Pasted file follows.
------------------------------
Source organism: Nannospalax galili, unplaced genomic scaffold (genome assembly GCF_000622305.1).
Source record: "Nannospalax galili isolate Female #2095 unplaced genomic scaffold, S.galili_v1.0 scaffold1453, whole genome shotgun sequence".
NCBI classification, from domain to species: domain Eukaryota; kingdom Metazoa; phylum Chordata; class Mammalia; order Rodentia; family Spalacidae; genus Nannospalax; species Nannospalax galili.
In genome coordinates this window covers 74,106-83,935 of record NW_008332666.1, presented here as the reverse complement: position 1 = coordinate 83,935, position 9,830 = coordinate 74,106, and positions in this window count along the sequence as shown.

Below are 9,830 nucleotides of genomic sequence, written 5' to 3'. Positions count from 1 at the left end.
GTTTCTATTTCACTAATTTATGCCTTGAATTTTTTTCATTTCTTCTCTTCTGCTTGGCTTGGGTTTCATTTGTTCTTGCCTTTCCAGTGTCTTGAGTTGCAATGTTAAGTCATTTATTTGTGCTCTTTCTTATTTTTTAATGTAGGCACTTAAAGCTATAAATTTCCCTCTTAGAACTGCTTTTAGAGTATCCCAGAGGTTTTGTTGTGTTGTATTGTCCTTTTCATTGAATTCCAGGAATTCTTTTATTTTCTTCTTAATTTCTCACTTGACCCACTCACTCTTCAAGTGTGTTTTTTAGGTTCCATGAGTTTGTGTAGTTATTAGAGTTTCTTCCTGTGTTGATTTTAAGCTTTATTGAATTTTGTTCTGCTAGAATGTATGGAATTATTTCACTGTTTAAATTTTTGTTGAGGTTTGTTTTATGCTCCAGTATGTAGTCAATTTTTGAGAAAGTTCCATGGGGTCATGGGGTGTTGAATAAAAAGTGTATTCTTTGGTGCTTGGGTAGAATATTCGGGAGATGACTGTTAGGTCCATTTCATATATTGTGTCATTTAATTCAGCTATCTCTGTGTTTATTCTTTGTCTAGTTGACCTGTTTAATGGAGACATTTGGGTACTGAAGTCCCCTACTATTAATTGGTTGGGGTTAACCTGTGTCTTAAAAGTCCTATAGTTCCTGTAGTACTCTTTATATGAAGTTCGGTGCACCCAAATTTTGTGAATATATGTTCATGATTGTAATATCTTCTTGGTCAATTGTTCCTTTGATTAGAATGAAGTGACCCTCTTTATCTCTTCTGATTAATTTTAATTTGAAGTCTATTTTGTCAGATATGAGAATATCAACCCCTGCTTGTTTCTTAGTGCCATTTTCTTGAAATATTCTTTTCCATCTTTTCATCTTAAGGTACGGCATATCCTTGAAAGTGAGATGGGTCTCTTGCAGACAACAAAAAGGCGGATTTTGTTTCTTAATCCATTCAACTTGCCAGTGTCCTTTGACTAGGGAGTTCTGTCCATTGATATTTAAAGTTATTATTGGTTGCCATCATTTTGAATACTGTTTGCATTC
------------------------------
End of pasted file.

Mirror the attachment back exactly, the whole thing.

Source organism: Nannospalax galili, unplaced genomic scaffold (genome assembly GCF_000622305.1).
Source record: "Nannospalax galili isolate Female #2095 unplaced genomic scaffold, S.galili_v1.0 scaffold1453, whole genome shotgun sequence".
NCBI classification, from domain to species: domain Eukaryota; kingdom Metazoa; phylum Chordata; class Mammalia; order Rodentia; family Spalacidae; genus Nannospalax; species Nannospalax galili.
In genome coordinates this window covers 74,106-83,935 of record NW_008332666.1, presented here as the reverse complement: position 1 = coordinate 83,935, position 9,830 = coordinate 74,106, and positions in this window count along the sequence as shown.

Below are 9,830 nucleotides of genomic sequence, written 5' to 3'. Positions count from 1 at the left end.
GTTTCTATTTCACTAATTTATGCCTTGAATTTTTTTCATTTCTTCTCTTCTGCTTGGCTTGGGTTTCATTTGTTCTTGCCTTTCCAGTGTCTTGAGTTGCAATGTTAAGTCATTTATTTGTGCTCTTTCTTATTTTTTAATGTAGGCACTTAAAGCTATAAATTTCCCTCTTAGAACTGCTTTTAGAGTATCCCAGAGGTTTTGTTGTGTTGTATTGTCCTTTTCATTGAATTCCAGGAATTCTTTTATTTTCTTCTTAATTTCTCACTTGACCCACTCACTCTTCAAGTGTGTTTTTTAGGTTCCATGAGTTTGTGTAGTTATTAGAGTTTCTTCCTGTGTTGATTTTAAGCTTTATTGAATTTTGTTCTGCTAGAATGTATGGAATTATTTCACTGTTTAAATTTTTGTTGAGGTTTGTTTTATGCTCCAGTATGTAGTCAATTTTTGAGAAAGTTCCATGGGGTCATGGGGTGTTGAATAAAAAGTGTATTCTTTGGTGCTTGGGTAGAATATTCGGGAGATGACTGTTAGGTCCATTTCATATATTGTGTCATTTAATTCAGCTATCTCTGTGTTTATTCTTTGTCTAGTTGACCTGTTTAATGGAGACATTTGGGTACTGAAGTCCCCTACTATTAATTGGTTGGGGTTAACCTGTGTCTTAAAAGTCCTATAGTTCCTGTAGTACTCTTTATATGAAGTTCGGTGCACCCAAATTTTGTGAATATATGTTCATGATTGTAATATCTTCTTGGTCAATTGTTCCTTTGATTAGAATGAAGTGACCCTCTTTATCTCTTCTGATTAATTTTAATTTGAAGTCTATTTTGTCAGATATGAGAATATCAACCCCTGCTTGTTTCTTAGTGCCATTTTCTTGAAATATTCTTTTCCATCTTTTCATCTTAAGGTACGGCATATCCTTGAAAGTGAGATGGGTCTCTTGCAGACAACAAAAAGGCGGATTTTGTTTCTTAATCCATTCAACTTGCCAGTGTCCTTTGACTAGGGAGTTCTGTCCATTGATATTTAAAGTTATTATTGGTTGCCATCATTTTGAATACTGTTTGCATTC